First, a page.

Procedure
           Command or ActionPurpose
          Step 1Server# scope vmedia  

          Enters virtual media command mode.

           
          Step 2Server /vmedia # set enabled {yes | no}  

          Enables or disables virtual media. By default, virtual media is disabled.

          Note   

          Disabling virtual media detaches the virtual CD, virtual floppy, and virtual HDD devices from the host.

           
          Step 3Server /vmedia # set encryption {yes | no}  

          Enables or disables virtual media encryption.

           
          Step 4Server /vmedia # set low-power-usb-enabled {yes | no}  

          Enables or disables low power USB.

          Note   
          While mapping an ISO to a server which has a UCS VIC P81E card and the NIC is in Cisco Card mode:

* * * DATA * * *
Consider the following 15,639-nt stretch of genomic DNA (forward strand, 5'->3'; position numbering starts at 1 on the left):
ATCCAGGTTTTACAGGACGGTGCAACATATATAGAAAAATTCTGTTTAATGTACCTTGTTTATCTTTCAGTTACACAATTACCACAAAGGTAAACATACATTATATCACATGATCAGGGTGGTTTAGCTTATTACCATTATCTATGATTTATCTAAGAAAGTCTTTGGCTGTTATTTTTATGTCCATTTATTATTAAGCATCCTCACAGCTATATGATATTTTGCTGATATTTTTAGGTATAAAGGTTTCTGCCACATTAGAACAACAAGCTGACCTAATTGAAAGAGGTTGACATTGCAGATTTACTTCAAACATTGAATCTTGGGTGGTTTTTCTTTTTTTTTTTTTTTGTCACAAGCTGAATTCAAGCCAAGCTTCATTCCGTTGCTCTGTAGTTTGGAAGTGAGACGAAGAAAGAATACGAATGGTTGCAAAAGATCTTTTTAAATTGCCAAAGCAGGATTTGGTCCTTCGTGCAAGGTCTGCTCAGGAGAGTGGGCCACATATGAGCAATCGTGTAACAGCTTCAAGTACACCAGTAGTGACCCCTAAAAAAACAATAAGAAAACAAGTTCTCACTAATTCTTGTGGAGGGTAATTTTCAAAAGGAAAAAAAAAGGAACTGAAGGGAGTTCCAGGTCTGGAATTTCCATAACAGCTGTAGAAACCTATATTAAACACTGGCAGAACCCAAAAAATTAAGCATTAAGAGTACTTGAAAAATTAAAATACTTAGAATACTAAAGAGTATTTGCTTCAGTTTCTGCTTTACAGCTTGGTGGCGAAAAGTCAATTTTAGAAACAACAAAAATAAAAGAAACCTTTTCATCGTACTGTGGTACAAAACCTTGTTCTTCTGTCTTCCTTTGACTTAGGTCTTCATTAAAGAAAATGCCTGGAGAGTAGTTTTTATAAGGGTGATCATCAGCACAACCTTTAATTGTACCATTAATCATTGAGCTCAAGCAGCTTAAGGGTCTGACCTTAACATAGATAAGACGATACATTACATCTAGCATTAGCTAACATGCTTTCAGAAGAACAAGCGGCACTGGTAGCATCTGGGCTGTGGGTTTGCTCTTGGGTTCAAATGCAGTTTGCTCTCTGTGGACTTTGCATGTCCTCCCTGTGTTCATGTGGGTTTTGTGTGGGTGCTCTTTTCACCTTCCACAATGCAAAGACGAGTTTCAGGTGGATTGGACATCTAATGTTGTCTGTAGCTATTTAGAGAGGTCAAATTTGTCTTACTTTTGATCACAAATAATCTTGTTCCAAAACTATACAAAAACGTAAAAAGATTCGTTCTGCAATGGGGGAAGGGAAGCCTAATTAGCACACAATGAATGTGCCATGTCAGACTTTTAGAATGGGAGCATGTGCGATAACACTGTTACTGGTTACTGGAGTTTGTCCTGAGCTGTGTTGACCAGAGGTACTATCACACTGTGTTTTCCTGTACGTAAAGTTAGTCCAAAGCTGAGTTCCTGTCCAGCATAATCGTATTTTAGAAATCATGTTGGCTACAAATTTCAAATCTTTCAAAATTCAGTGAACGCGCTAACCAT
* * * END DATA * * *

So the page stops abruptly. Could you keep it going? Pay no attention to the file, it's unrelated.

• If the low power USB is enabled, after mapping the ISO and rebooting the host the card resets and ISO mapping is lost. The virtual drives are not visible on the boot selection menu.
          • If the low power USB is disabled, after mapping the ISO, and rebooting the host and the CIMC, the virtual drivers appear on the boot selection menu as expected.
           
          Step 5Server /vmedia # commit  

          Commits the transaction to the system configuration.

           
          Step 6Server /vmedia # show [detail]  

          (Optional) Displays the virtual media configuration.

           

          This example configures virtual media encryption:

          Server# scope vmedia
          Server /vmedia # set enabled yes
          Server /vmedia *# set encryption yes
          Server /vmedia *# set low-power-usb-enabled no
          Server /vmedia *# commit
          Server /vmedia # show detail
          vMedia Settings: